• Remaining in the Paris Agreement will also incentivize climate tort litigation, claiming either public trust doctrine or a climate “duty of care.” One non-governmental organization, which cited various “non-binding” COP declarations and agreements, persuaded The Hague District Court to compel the Netherlands to adopt more stringent greenhouse gas regulations.[5] A U.S. court will be found to sanction such actions.[6]
  • Canceling U.S. participation in the Paris Agreement would provide significant protection from such litigation. Even an activist judge would think twice about citing an agreement from which the United States had withdrawn as anything but rejection of those vows.

“Unprecedented” is an excuse or rationalization, not an argument.

  • Pro-Paris advisors claim rejecting an executive agreement because it was not negotiated as a treaty would be unprecedented.
  • However, any response to an unprecedented usurpation will also largely be unprecedented. “Unprecedented” is not an argument against corrective action that restores checks and balances and strengthens political accountability in policymaking.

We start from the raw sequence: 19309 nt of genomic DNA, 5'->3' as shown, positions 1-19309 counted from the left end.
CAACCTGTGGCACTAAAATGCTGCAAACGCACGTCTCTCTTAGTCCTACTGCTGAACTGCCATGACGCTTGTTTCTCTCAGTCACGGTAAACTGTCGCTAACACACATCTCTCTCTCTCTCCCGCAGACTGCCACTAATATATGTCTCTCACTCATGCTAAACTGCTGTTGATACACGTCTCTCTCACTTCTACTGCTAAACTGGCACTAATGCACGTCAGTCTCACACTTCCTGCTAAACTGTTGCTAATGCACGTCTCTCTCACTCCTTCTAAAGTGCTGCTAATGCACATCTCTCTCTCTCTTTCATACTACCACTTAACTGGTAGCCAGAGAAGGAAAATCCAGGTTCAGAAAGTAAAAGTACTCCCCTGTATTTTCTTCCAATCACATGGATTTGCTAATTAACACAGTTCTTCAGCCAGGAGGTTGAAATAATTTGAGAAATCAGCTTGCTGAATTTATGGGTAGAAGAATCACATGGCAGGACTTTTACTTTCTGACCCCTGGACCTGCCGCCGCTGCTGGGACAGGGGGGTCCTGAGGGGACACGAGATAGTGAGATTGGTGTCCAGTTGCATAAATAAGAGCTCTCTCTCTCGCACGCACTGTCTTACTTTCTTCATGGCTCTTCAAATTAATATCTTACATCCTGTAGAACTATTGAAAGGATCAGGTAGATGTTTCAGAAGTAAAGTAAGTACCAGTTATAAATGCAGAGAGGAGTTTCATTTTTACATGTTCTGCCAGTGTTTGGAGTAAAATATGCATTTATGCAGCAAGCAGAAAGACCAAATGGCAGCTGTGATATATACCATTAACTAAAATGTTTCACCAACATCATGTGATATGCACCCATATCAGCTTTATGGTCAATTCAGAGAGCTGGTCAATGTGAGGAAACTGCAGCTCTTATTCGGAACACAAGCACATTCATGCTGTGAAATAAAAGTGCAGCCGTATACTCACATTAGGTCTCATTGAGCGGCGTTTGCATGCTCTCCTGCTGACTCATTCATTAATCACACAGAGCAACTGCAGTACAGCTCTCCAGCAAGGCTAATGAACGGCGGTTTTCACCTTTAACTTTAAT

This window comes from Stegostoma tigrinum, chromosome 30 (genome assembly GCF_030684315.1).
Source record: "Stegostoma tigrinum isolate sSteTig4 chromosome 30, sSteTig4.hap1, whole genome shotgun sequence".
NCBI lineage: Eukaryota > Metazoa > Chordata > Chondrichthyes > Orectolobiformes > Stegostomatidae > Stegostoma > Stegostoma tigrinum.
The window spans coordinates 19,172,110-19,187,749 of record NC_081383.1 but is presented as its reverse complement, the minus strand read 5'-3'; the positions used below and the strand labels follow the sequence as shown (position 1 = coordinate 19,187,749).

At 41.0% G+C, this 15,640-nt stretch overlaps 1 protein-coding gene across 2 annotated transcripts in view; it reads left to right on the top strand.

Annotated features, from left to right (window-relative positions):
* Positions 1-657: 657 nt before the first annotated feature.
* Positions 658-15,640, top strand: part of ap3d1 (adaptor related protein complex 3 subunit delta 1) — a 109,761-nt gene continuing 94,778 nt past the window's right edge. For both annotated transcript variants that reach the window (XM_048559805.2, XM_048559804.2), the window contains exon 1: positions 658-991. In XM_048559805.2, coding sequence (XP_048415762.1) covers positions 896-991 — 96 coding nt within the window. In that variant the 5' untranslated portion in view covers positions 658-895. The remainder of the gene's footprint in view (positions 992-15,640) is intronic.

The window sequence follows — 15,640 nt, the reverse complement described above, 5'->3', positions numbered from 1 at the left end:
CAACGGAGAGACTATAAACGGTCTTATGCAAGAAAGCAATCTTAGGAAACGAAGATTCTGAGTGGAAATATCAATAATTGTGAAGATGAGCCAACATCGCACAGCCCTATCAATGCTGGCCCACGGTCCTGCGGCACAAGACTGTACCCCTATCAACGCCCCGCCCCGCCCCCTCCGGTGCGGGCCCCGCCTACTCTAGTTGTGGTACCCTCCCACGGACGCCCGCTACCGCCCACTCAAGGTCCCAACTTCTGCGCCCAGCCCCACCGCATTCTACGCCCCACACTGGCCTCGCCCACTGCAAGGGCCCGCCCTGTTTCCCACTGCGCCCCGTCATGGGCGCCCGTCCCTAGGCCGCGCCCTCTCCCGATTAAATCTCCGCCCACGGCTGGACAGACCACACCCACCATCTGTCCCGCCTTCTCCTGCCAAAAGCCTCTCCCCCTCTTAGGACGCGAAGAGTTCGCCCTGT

Fear of “diplomatic blowback” if the United States pulls out of the Paris Agreement confirms the wisdom of getting out before we get in any deeper.

  • The Agreement is designed to ensure an ongoing campaign of “diplomatic blowback” and domestic political protest, peaking every five years when each new, more “ambitious” promise of regulations is required by Art. 4.
  • History also suggests that no commitment will satisfy the global warming movement’s demands and, regardless, each new commitment merely launches a new five-year campaign cycle for the next, deeper commitment.
  • Withdrawing from Paris as promised is the only way to minimize “diplomatic blowback.”

Adjusting the U.S. NDC downward rather than withdrawing is legally dubious and ensures years of “blowback.”